USS Hilbert Photos

21-inch Torpedo Tubed. Sitting L to R: George D. Woolweaver, Torpedoman 2/c, Lewis Bailey, Torpedoman 2/c, Standing: William J. Stamper, CTM

L. C. Parker, Chief Electrician's Mate in the IC Room. Parker is gazing at the main gyrocompass. He was a survivor of USS Lexington (CV-2), sunk in the Battle of the Coral Sea.

3 Inch Guns.

Flying Bridge. The door at left is the entrance to the sound hut (sonar shack). Seated in the chair is LCDR John Burnham, the Skipper, and to the right is Lt(jg). Hugh L. Hubbard.

Radio Room. L to R: Paul M. Hudson, RM 1/c, Jack R. Weaver, Chief RM. Note that the photo negative was printed reversed (see clipboard on the right side of photo).

Firing Torpedo. Photo taken during shakedown cruise off San Diego, CA, early 1944.

Number 2 Three-inch Gun and Flying Bridge.

Steering Station On The Bridge. Note engine order telegraph shows standard speed ahead. The equipment below the telegraph with the three black knobs was used to send changes of the RPM shaft speed to the controllers in the motor rooms. The man is Chester I. Isaacson, QM 1/c.

26-Foot Motor Whaleboat.

Ship's Service Board. L to R: CMoMM Frank Treiber, Electrician's Mate Schmalz, Lt. Teague. Chief Treiber made Ensign while aboard and was transferred. He became a LTCDR. He was an exceptional man, a great guy and just about any other superlatives you could add.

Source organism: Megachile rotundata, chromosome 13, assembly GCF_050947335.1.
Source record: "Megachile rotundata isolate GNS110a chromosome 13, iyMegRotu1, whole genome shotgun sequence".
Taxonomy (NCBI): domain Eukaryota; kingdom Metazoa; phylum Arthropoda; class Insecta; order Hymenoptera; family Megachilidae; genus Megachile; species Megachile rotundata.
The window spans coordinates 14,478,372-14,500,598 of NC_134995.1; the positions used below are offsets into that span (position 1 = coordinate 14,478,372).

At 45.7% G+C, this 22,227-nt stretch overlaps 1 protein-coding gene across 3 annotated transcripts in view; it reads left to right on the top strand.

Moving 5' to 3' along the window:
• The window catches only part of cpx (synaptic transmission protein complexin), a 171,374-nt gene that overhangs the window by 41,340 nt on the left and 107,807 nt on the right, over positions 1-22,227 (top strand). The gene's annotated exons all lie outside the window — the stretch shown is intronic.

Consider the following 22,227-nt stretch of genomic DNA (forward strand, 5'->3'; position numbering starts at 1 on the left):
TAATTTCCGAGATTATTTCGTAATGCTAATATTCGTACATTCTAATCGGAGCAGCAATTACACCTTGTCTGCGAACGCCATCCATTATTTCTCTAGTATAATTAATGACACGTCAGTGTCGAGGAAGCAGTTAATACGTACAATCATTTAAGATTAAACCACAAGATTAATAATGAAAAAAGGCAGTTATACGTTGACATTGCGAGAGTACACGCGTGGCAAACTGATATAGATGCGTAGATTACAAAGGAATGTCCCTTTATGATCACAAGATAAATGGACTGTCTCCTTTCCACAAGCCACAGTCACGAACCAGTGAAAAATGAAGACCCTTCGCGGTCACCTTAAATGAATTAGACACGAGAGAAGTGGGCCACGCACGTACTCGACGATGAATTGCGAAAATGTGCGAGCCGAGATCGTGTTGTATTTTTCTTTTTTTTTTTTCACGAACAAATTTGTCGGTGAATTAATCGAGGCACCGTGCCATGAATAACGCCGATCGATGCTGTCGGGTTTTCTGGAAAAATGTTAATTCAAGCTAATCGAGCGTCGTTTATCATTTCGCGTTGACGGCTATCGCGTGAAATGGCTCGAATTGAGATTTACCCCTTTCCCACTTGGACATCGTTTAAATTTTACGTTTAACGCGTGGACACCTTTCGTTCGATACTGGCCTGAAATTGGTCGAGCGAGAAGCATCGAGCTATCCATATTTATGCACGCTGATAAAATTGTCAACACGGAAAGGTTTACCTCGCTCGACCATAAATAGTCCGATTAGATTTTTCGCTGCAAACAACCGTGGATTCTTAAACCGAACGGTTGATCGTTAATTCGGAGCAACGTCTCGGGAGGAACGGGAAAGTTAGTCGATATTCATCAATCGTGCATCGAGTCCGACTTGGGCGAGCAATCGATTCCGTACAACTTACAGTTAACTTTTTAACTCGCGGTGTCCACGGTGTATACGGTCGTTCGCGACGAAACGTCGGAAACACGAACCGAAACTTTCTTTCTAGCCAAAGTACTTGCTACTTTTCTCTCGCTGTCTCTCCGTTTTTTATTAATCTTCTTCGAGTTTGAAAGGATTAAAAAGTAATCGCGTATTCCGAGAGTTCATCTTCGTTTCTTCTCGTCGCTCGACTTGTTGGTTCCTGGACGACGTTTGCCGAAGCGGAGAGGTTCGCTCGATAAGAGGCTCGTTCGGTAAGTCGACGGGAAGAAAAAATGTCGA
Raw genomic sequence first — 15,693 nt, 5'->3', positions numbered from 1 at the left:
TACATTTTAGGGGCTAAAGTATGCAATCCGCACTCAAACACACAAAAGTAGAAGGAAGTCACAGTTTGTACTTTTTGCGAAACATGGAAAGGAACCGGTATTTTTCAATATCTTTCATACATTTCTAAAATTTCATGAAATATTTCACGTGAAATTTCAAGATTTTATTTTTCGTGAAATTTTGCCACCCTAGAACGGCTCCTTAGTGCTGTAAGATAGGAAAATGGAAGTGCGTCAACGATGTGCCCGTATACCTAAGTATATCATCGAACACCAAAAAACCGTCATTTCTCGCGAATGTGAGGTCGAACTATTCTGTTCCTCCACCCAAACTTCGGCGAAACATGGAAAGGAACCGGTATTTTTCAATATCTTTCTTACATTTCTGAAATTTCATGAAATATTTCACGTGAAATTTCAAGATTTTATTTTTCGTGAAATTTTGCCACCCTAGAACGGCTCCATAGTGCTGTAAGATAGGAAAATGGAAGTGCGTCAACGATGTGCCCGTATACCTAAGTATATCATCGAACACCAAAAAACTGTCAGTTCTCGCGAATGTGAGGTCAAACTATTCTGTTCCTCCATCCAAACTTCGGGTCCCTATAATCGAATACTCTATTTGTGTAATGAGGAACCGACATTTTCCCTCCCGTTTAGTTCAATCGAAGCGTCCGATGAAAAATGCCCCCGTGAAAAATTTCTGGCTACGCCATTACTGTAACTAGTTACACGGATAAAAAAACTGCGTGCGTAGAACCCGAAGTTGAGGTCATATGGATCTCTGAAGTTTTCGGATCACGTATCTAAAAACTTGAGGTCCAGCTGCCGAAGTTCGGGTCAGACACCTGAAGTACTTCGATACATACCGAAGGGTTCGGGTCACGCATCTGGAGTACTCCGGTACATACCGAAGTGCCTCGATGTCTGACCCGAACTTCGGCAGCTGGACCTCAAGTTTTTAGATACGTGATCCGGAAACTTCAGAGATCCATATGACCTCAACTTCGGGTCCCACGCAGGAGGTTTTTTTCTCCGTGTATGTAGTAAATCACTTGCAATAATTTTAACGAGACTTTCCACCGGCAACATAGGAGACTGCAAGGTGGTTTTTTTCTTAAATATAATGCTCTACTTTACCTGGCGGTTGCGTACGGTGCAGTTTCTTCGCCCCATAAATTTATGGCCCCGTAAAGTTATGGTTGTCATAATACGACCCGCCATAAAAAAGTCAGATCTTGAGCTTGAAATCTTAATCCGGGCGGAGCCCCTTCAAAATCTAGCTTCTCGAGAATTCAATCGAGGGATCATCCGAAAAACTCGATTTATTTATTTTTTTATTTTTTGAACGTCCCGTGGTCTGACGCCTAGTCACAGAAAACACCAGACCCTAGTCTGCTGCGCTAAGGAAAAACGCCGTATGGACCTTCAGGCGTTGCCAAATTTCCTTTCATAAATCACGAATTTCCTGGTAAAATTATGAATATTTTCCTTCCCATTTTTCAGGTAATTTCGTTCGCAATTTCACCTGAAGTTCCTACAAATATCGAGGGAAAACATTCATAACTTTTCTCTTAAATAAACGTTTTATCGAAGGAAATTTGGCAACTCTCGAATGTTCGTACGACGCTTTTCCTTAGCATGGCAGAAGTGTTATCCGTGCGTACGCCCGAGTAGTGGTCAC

Forward Motor Room - Main Motor Control. L to R: "Pop" Lawler, EM1c and Charles Wofford, EM3c. This panel has shaft revolution indicators for BOTH shafts. The port indicator is barely visible to the left of Lawler's shoulder. Looks like about 390 revs on the starboard shaft. Standard speed ahead shows on the annunciator above Lawler's head. Standard speed ahead shows on the annunciator above Wofford's head. The men would know what was going on with the port shaft, but could only control starboard shaft. Shaft speed could be increased/decreased by one RPM. I believe these small incremental changes were made by moving the small control wheel on a level with Lawler's phone mouthpiece. Clockwise, ahead; counterclockwise, astern. Large RPM changes were made with the large control wheel, 2/3 ahead to standard ahead, for example. This controlled the speed of the main engines via Selsyn motors on the engine governors. This, of course, increased/decreased main generator speed and, thereby, output. The small changes in shaft RPM were sent to the throttle man via the apparatus just above Wofford's right shoulder. The desired RPM would be transmitted from the bridge and would be shown as single digits in each of the three top small rectangles above the black circular knobs. 3 9 0, for example. The throttleman would then rotate the black knobs, matching these digits in the bottom rectangles. The equipment to the right of Wofford, with the two 'D' handles on the face, is a piece of communications gear. The speaker is visible between the two handles, as are several switches in a row at the bottom. The microphone was on the face also and you just pressed down on a toggle to speak and released to listen. The toggles on the bottom selected the various stations with whom you wished to speak. That black slotted object above the communicator looks like a siren/horn. That would get your attention, wouldn't it?! Come to think of it, there were similar sirens in B-1 and B-3. I cannot remember their purpose. Must have been important.

DE742 USS Hilbert Underway. Note lube oil drums tied to lifelines.